Despite the Republican win, U.S. policy on the Israeli-Palestinian conflict over the next two years depends first and foremost on President Obama, not Congress. But will he finally stand up to Netanyahu?
Tuesday's election delivered the Senate into Republican hands and gave them the largest House majority in 80 years. What impact will this election have on America’s policy vis-à-vis Israel and the quest for Israeli-Palestinian peace?
Back in November 2010, I took on this same question in an analysis for Haaretz, after Republicans won the House of Representatives in midterm
elections. My key point was: “The conventional answer is: Buckle your seat belts - we're in for a bumpy ride.
The more serious answer is: It depends mainly on President Obama.”
Nothing in yesterday’s election changes that analysis.
In 2010, many predicted that the new GOP-dominated House would block Obama’s peace efforts. It didn’t. Over the past four years, the impact of the “Israel-right-or-wrong” contingent in the House (including members of both parties) has been largely limited to non-binding or dead-on-arrival, grandstanding legislation and letters to the President, and statements pandering to very narrow constituencies. In the one notable Israel-related battle in Congress in recent years (over an AIPAC-backed bill that would have compelled the Administration to add Israel to the Visa Waiver Program, despite Israel not meeting the legal qualifications for inclusion), it was the Republican-led House, not the Democrat-led Senate, that stood firmly in the way. And while today some in Congress are slamming the Obama Administration for its stance on Fatah-Hamas reconciliation, the law giving Obama room to engage a Palestinian reconciliation government was passed in the post-2010 GOP-led House.
Certainly, active support for peace efforts from members of Congress (from both parties) was conspicuously absent and could have been very helpful, sending a badly needed constructive message to an obstructive and recalcitrant Israeli Prime Minister Netanyahu. Nonetheless, the bottom line is that Congress didn’t seriously seek to hinder Obama’s peace efforts; the failure of those efforts no doubt has many authors, but Congress is not primary among them.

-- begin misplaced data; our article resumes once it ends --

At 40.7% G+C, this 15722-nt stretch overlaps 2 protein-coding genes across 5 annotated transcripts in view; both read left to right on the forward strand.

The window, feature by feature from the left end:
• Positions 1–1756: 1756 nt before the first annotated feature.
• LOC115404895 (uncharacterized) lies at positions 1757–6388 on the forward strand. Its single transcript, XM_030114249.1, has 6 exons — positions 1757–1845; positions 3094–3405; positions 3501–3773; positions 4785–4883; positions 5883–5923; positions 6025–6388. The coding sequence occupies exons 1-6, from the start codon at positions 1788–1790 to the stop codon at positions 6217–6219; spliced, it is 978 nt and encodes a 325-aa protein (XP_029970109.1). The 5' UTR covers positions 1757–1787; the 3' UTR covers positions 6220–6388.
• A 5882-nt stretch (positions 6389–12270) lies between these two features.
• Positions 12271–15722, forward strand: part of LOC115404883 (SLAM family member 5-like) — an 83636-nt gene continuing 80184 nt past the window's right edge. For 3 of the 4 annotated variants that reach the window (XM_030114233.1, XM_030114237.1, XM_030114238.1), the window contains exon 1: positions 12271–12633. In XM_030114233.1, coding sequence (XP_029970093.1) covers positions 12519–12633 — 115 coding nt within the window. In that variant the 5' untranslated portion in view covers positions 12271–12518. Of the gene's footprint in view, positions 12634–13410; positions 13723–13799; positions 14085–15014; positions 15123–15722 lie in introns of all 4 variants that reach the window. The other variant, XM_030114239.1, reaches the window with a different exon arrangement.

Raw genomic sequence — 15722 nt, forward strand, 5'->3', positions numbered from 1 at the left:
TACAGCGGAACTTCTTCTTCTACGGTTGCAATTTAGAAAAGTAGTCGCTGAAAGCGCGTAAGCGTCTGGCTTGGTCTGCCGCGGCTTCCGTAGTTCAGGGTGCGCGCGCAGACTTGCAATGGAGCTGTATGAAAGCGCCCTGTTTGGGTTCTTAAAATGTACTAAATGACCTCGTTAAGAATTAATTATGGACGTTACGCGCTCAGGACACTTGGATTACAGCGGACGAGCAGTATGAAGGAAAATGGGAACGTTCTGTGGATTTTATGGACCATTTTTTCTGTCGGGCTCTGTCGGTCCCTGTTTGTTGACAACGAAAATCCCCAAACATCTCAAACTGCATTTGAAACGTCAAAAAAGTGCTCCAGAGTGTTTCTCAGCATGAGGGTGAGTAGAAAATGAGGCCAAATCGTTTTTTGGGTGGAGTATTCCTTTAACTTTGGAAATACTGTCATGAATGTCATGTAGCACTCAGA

Doubtless some will argue that now, with both the House and Senate in GOP hands, Congress will play a more problematic role. This may turn out to be the case, but the belief that Congress can block any new peace efforts, assuming it wants to, is grounded more in fear than in an understanding of the foreign policy process. As I noted in 2010, “it is the president, not Congress, who is in charge of conducting U.S. foreign policy. Congress can try to obstruct him - by refusing to fund his priorities or by passing legislation intended to limit his options - and such efforts cannot be discounted…But ultimately, foreign policy belongs to the president.” This analysis is not merely hypothetical: President Clinton demonstrated with his own Middle East peace efforts in the 1990s that even the most antagonistic Congress cannot prevent a determined U.S. president from pursuing and achieving his foreign policy goals.
Over the next two years, U.S. policy vis-à-vis the Israeli-Palestinian conflict will depend first and foremost on
President Obama, not Congress – just as it did for the past 6 years. The question to ask, then, is what Obama, not
Congress, will do.
From the day he took office, Obama has appeared determined to tackle the Israeli-Palestinian conflict. His efforts thus far have floundered, due both to a lack of cooperation and political will from Israeli and Palestinian leaders, and due to his own lack of readiness to stand up to the parties – especially Netanyahu – and get them to take him seriously.
Is Obama ready to plot a more forceful course in the Israeli-Palestinian arena during these last two years in the White House? Many people believe he is – that with his commitment to Middle East peace in mind, and his legacy looming large, he is ready finally to stand up to Netanyahu, restore U.S. credibility and leadership on this issue, and perhaps achieve a breakthrough.
As an organization devoted to Israel’s security and its future as a democracy and a Jewish state, Americans for Peace Now will redouble our efforts in the coming period to press President Obama to do exactly this, knowing that if the President is resolute, Congress cannot block him. Certainly, some in Congress can be counted on to try to make his path more difficult. But just as certainly, we and others in the pro-Israel, pro-peace American Jewish community will stand up to their efforts and help members of Congress realize that true friends of Israel must support peace.
This article appeared first on November 6, 2014 in Haaretz.